On the 10th of October 2011, the world lost one of the greatest singers in the world of ghazals, Jagjit Singh. He lost the battle against brain hemorrhage from which he was suffering since 23rd September. He was survived by his wife Chitra Singh. Jagjit Singh, lovingly known as the "The ghazal king" amongst his fans, almost single-handedly re-invented the dying art of ghazals by simplifying these verses by a mixture of music and singing. He sang in a variety of languages like Punjabi, Hindi, Urdu, Bengali, Gujarati and Nepali and his soul-stirring renditions of poems by various Urdu and Hindi poets were so mesmerizing that it left the audiences spellbound for hours even after his concerts were over.
Born on 8th Feb, 1941 at Sri Ganganagar, the northernmost city of Rajasthan, India, Jagjit Singh was amongst four sisters and brothers. He was associated with music from his younger days. He learned music from eminent personalities like Pandit Chhaganlal Sharma and Ustad Jamaal Khan. As any budding artist in Bombay (now Mumbai), he started off his singing career by singing in weddings and stage shows. In fact, one of his first publicized voice records was for a soap jingle shown on Indian national television.
In the 70's, the world of ghazals was saturated by well-known personalities like Mehdi Hassan, Talat Mehmood and Begum Akhtar. In these circumstances, Jagjit Singh came out with an album "The Unforgettables" which was an instant hit with the public. People appreciated this new talent and welcomed it with open arms. The freshness of his voice combined with his unique music compositions released a totally different flavor into the hearts and souls of people worldwide. There was no turning back from that point of his career and he went ahead and created albums named 'Hope, In Search, Insight, Mirage, Visions, Kahkashan (galaxy), Love is Blind etc., which propelled him to the top of the Ghazal Industry. He was the only person to have written and composed songs written by the Indian Prime Minister - Atal Bihari Vajpayee in two of his albums, Nayi Disha (New Direction) and Samvedna (Compassion). In 2003, he was awarded with the nation's third highest civilian honor, the Padma Bhushan.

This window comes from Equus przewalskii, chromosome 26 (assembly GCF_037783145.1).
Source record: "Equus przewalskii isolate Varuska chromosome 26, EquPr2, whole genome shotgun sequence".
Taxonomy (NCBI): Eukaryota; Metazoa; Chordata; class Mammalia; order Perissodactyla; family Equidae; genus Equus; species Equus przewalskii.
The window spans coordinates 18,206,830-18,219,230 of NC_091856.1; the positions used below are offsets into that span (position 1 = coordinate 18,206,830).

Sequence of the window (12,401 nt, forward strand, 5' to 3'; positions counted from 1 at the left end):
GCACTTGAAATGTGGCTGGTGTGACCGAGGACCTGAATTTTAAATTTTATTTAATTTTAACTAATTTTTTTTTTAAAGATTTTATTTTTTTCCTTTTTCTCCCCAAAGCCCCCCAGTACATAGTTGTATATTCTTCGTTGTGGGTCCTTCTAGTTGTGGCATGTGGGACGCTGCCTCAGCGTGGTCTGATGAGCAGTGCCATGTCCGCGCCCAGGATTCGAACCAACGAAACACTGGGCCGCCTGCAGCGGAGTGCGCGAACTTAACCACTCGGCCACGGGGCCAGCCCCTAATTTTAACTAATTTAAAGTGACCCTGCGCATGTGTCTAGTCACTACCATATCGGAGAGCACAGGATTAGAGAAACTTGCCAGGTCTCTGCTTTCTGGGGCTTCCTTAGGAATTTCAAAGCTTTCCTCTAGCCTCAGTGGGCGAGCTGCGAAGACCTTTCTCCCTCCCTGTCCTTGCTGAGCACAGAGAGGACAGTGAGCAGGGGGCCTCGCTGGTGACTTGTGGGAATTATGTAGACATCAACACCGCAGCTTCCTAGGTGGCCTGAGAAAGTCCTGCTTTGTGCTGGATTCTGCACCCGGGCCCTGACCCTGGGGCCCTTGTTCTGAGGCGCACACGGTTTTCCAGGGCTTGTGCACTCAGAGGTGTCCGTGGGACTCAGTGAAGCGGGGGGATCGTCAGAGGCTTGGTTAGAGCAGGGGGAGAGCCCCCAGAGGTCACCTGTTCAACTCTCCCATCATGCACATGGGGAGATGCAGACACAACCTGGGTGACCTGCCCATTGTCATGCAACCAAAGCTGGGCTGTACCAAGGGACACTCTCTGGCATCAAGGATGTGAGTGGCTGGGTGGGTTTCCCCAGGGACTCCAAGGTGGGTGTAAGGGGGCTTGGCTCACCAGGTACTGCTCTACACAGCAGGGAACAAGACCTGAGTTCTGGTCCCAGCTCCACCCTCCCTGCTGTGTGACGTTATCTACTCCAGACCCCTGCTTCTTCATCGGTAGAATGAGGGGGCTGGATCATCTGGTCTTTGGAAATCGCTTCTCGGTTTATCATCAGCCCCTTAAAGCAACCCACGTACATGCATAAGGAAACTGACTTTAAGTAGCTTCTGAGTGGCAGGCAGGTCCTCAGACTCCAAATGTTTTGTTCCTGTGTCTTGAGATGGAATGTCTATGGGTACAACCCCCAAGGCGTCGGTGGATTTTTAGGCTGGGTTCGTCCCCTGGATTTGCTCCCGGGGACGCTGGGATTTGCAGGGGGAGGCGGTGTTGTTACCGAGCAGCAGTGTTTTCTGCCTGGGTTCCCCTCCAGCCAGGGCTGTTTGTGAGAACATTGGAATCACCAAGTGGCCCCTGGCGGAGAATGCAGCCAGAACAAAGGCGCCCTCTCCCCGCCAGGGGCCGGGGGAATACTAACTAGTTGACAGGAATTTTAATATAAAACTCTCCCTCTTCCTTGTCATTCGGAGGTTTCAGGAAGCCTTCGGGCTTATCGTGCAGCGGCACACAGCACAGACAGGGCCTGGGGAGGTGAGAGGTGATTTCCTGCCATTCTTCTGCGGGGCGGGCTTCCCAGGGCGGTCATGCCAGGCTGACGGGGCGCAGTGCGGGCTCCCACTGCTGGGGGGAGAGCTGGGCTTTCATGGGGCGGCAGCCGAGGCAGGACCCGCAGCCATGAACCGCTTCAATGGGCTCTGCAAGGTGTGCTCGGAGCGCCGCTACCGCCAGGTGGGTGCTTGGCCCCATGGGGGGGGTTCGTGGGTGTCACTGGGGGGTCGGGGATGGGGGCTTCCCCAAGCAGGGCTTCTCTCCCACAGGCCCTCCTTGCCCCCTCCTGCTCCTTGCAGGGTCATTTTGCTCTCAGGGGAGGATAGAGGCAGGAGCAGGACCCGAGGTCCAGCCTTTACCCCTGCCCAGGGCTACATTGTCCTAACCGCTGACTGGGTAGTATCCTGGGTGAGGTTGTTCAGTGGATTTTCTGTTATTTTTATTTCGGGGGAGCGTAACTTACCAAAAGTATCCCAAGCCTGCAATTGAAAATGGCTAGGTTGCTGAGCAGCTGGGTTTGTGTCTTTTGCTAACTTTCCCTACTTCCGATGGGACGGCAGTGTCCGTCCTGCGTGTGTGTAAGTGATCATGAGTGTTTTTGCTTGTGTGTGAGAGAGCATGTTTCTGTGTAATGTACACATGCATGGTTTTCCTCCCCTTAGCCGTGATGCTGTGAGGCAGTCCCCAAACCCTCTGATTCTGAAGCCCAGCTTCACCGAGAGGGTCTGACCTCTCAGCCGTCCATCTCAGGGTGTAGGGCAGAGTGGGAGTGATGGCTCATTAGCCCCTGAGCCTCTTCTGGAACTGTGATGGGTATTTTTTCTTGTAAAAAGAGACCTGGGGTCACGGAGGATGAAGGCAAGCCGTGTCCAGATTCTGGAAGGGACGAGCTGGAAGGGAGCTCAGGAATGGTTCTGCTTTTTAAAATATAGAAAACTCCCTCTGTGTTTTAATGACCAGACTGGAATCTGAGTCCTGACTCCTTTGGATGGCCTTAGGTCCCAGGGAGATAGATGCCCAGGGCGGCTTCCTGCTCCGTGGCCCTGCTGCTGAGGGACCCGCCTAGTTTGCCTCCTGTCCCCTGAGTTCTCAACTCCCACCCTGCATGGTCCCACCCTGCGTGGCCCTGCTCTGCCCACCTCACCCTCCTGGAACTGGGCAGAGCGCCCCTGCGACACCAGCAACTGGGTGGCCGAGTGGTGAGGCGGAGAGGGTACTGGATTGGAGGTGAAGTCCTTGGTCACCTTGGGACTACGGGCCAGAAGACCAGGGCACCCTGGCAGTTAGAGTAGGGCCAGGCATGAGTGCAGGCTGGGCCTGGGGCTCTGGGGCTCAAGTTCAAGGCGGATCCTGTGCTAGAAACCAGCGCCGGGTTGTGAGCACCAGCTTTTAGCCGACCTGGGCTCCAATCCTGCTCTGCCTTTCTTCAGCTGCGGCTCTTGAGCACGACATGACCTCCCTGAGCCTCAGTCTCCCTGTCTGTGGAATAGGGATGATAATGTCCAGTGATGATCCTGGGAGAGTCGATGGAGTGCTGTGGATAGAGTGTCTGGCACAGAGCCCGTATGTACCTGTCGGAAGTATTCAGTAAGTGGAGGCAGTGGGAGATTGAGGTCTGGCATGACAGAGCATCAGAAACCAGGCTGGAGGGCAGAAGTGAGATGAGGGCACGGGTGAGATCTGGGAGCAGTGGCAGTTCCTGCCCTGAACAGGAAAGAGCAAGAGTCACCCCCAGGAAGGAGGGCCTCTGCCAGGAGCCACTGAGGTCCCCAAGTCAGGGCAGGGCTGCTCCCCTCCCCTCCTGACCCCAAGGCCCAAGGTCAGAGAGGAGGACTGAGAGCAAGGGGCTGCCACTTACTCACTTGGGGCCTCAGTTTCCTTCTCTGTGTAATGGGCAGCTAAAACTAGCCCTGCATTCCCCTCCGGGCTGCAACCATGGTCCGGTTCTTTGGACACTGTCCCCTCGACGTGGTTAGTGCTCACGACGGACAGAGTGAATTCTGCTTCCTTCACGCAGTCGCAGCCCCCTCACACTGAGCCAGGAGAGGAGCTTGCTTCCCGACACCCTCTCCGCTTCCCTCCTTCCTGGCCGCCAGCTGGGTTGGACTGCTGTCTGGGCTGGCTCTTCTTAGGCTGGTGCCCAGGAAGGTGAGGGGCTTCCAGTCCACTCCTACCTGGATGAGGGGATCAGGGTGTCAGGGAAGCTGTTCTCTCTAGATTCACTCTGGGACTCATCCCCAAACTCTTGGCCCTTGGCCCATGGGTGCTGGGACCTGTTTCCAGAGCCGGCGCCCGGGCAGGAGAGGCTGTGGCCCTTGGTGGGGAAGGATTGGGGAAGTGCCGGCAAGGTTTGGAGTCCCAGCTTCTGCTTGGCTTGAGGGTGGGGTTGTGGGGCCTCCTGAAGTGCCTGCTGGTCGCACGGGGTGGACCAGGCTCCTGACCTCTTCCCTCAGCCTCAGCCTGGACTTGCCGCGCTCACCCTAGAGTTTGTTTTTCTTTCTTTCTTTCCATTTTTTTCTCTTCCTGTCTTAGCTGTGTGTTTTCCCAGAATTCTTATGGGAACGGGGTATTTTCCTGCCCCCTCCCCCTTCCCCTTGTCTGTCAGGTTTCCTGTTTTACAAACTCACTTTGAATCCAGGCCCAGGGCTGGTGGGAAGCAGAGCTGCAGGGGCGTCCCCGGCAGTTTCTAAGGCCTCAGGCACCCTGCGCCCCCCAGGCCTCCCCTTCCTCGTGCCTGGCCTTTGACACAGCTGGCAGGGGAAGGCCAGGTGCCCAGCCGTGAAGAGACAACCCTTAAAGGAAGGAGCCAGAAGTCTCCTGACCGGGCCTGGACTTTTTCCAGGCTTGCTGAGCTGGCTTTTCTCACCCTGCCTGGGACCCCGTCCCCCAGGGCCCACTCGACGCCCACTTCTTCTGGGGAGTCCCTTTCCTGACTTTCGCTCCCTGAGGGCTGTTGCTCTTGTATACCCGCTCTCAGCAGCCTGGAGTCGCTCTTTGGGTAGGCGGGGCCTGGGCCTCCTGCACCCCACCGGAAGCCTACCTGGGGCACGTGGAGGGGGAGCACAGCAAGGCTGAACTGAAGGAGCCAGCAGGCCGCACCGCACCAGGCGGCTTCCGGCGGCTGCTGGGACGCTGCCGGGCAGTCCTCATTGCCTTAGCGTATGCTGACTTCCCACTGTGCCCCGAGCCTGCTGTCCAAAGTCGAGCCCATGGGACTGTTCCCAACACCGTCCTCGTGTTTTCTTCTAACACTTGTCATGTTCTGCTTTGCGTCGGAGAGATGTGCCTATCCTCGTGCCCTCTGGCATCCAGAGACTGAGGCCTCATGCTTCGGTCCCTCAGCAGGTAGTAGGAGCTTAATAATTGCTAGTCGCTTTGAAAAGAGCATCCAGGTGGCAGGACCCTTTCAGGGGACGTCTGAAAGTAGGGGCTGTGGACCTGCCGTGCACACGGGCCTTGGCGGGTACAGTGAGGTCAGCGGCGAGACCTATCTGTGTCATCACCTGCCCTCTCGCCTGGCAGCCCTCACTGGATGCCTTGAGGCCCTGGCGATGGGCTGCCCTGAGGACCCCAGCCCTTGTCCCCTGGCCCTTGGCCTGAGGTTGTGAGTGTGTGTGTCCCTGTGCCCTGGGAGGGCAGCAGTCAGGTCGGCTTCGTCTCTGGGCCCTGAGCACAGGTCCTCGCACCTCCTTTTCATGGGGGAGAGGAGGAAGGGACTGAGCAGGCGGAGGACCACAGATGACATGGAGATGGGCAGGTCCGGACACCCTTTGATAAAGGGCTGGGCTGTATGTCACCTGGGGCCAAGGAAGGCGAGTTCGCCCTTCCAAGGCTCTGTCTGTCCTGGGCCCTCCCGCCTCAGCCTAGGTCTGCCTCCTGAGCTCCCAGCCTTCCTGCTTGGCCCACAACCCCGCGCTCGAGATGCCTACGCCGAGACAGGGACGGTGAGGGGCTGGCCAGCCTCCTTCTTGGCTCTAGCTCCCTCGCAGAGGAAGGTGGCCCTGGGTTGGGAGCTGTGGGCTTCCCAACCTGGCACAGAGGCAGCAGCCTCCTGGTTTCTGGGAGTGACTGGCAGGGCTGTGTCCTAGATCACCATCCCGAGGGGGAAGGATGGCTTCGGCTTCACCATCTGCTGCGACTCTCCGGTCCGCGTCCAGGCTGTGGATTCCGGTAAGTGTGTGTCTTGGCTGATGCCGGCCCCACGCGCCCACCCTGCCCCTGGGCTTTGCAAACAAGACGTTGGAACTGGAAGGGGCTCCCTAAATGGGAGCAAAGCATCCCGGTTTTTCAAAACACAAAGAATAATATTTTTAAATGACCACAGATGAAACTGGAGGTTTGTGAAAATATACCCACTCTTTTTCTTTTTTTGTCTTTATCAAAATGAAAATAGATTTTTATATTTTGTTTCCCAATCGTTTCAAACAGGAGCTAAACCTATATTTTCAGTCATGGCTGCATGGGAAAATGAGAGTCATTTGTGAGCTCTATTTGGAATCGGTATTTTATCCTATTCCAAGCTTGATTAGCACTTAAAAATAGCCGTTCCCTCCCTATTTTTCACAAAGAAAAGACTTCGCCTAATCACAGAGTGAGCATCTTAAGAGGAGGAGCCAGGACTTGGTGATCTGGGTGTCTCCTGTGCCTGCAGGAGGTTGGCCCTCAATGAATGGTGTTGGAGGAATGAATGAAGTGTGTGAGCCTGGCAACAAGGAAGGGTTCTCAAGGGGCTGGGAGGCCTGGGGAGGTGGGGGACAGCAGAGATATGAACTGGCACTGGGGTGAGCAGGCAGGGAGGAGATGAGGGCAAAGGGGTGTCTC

While Jagjit Singh was a budding artist, he met his would-be wife Chitra Singh. They married in 1969 after a long two-year relationship. The husband-wife duo produced many melodious ghazals in their career but this combination was cut short in the year 1990 when their only son Vivek, met with a road accident and was killed. The duo released an album 'Someone somewhere' which was their last joint effort together.
Jagjit Singh did not limit himself to shayaris (poems) only but also sang a wide number of songs in Bollywood Hindi movies like Sarfarosh, Arth, Tum Bin, Prem Geet, Dushman and Tarkeeb. He also sang Punjabi songs which are still very popular.
One of the earliest memories I had of Jagjit Singh was of him singing devotional songs for Lord Ram. My father owned a vinyl record of the same and used to play it when he had some free time. I rediscovered Jagjit Singh in college as a medium for expressing my love, as many other teenagers do, and have been his fan ever since. His death came as a shock to me implying that no more of such timeless poetry will ever come out in the market again. His albums are masterpieces and he will always remain as the undisputed ghazal king.
In typical Hindi or Urdu poetry, the poem or shayaris comprises a couplet. The plural form of this couplet is called an Ashaar. A collection of multiple Ashaars forms a ghazal.